The Effect of Li, He and Ca on Grain Boundary Cohesive Strength in Ni

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Boron is added to nickel-base superalloys such as Alloy X-750 in order to enhance high temperature strength and ductility so that the alloy may be more easily hot worked[1]. Boron additions also have been shown to ameliorate intergranular hydrogen embrittlement in nickel[2], and to improve the high temperature resistance of Alloy X-750 to aqueous stress corrosion cracking (SCC) in the absence of irradiation[3]. Recent quantum mechanical calculations demonstrate that boron strengthens grain boundaries in pure nickel[4], and may contribute to the observed benefits of boron on workability and fracture resistance of nickel alloys. Alloy X-750 exhibits greater susceptibility to intergranular ... continued below

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Smith, Richard W.; Geng, W. T.; Geller, Clint B.; Wu, R. & Freeman, A. J. April 1, 2000.

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  • Bettis Atomic Power Laboratory
    Publisher Info: Bettis Atomic Power Laboratory (BAPL), West Mifflin, PA
    Place of Publication: West Mifflin, Pennsylvania

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Boron is added to nickel-base superalloys such as Alloy X-750 in order to enhance high temperature strength and ductility so that the alloy may be more easily hot worked[1]. Boron additions also have been shown to ameliorate intergranular hydrogen embrittlement in nickel[2], and to improve the high temperature resistance of Alloy X-750 to aqueous stress corrosion cracking (SCC) in the absence of irradiation[3]. Recent quantum mechanical calculations demonstrate that boron strengthens grain boundaries in pure nickel[4], and may contribute to the observed benefits of boron on workability and fracture resistance of nickel alloys. Alloy X-750 exhibits greater susceptibility to intergranular stress corrosion cracking (IGSCC) when irradiated[5], and it has been proposed that the presence of grain boundary helium and/or lithium is responsible. Arguments have been advanced that helium embrittlement of the grain boundaries is primarily responsible for the greater observed susceptibility to IGSCC in irradiated X-750[1]. Alternatively, it has been proposed that lithium promotes IGSCC either by entering the water at the crack tip and lowering the local pH, or by inducing a restructuring of the grain boundary itself[1]. Direct embrittlement of grain boundaries by lithium also has been investigated by ion bombardment in Nimonic PE16, illustrating that under certain conditions lithium can produce degrees of embrittlement in nickel comparable to that produced by helium[6]. It is important to understand the relative roles of these species in grain boundary embrittlement in nickel alloys so that better predictive abilities and mitigation strategies can be developed. Toward that end, quantum mechanical calculations have been performed to investigate the influence of isolated lithium and helium atoms on the cohesive strength of an ideal grain boundary in pure nickel.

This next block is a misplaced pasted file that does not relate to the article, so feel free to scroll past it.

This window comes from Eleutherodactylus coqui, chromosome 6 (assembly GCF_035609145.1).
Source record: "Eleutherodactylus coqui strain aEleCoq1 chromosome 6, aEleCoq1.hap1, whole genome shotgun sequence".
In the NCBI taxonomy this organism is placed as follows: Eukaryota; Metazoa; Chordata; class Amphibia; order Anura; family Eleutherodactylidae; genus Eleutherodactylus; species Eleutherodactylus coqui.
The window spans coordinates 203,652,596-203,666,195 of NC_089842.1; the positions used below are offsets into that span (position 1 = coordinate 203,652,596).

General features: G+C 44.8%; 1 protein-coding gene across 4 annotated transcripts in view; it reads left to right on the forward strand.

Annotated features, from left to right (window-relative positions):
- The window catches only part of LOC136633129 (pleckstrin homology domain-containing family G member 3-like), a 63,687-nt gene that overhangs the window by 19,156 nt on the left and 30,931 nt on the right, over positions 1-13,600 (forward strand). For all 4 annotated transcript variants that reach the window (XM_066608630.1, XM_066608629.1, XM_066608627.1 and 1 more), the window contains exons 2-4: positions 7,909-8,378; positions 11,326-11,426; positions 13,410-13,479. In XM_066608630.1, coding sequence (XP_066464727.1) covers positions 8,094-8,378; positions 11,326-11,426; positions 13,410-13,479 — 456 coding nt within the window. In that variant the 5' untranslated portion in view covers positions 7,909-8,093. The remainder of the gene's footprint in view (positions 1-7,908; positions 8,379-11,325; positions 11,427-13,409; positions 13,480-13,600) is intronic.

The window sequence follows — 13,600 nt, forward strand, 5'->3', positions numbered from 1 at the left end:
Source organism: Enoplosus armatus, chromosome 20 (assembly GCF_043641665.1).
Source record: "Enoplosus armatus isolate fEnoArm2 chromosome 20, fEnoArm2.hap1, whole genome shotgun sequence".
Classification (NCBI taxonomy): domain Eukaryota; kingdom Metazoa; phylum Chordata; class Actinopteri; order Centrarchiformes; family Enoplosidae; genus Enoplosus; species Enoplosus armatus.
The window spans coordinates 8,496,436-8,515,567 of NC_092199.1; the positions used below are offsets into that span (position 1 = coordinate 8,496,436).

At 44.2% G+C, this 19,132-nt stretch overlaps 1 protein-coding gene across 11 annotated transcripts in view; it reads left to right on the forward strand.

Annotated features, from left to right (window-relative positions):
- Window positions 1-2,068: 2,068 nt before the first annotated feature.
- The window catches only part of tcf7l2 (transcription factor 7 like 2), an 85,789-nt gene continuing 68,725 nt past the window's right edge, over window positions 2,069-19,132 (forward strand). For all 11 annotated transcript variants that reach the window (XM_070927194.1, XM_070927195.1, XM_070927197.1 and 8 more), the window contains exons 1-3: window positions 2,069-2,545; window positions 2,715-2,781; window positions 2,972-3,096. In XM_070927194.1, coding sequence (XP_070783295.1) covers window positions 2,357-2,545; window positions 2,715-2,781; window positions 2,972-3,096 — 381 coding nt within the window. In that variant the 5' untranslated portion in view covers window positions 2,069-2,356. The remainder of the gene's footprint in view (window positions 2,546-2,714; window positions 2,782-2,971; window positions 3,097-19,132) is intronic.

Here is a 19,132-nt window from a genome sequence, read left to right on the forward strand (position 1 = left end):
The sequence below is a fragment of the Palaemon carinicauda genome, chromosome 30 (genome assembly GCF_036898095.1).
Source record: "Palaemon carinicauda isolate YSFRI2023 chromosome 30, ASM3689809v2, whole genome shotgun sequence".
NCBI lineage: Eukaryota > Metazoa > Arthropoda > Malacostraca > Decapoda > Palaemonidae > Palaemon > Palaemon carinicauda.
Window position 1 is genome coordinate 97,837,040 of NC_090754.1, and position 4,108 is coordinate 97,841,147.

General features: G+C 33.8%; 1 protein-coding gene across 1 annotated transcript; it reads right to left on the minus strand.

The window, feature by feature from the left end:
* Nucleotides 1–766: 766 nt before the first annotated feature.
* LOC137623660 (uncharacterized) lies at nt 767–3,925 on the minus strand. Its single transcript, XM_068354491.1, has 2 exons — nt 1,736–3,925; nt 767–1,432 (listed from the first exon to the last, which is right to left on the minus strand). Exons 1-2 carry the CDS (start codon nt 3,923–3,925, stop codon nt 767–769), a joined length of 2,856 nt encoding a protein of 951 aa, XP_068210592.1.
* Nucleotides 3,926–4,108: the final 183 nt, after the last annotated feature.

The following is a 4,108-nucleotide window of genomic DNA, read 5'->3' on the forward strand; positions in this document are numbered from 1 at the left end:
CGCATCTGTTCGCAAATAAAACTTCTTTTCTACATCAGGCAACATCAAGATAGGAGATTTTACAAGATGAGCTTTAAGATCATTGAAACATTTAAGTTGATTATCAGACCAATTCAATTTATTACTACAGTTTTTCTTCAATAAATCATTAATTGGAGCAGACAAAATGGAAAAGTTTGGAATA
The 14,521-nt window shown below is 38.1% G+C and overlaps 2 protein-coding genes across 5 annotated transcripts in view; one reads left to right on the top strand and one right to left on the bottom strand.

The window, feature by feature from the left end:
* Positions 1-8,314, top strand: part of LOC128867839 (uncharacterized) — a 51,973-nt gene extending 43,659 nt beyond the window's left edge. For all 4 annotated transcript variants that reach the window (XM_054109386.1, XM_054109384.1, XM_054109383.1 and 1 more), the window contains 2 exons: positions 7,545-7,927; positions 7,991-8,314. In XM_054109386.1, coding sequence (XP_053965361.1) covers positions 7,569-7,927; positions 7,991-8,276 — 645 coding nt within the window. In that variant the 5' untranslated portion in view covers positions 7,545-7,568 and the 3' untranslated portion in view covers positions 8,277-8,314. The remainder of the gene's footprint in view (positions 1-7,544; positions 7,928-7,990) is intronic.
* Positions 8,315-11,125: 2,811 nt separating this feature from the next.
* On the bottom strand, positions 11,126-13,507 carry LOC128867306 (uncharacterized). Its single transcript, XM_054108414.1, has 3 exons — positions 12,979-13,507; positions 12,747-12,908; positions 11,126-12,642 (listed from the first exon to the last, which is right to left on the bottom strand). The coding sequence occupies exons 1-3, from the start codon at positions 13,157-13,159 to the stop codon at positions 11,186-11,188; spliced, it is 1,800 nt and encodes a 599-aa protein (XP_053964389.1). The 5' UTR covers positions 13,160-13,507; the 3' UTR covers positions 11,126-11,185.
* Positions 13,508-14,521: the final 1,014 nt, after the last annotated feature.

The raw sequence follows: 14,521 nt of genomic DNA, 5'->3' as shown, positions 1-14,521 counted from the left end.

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  • Journal Name: Scripta Metallurgica (submitted to)

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  • Report No.: B-T-3301
  • Grant Number: DE-AC11-98PN38206
  • DOI: 10.1016/S1359-6462(00)00521-2 | External Link
  • Office of Scientific & Technical Information Report Number: 756727
  • Archival Resource Key: ark:/67531/metadc705807

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  • April 1, 2000

Added to The UNT Digital Library

  • Sept. 12, 2015, 6:31 a.m.

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  • Feb. 20, 2017, 2:54 p.m.

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Smith, Richard W.; Geng, W. T.; Geller, Clint B.; Wu, R. & Freeman, A. J. The Effect of Li, He and Ca on Grain Boundary Cohesive Strength in Ni, article, April 1, 2000; West Mifflin, Pennsylvania. (digital.library.unt.edu/ark:/67531/metadc705807/: accessed December 12, 2018), University of North Texas Libraries, Digital Library, digital.library.unt.edu; crediting UNT Libraries Government Documents Department.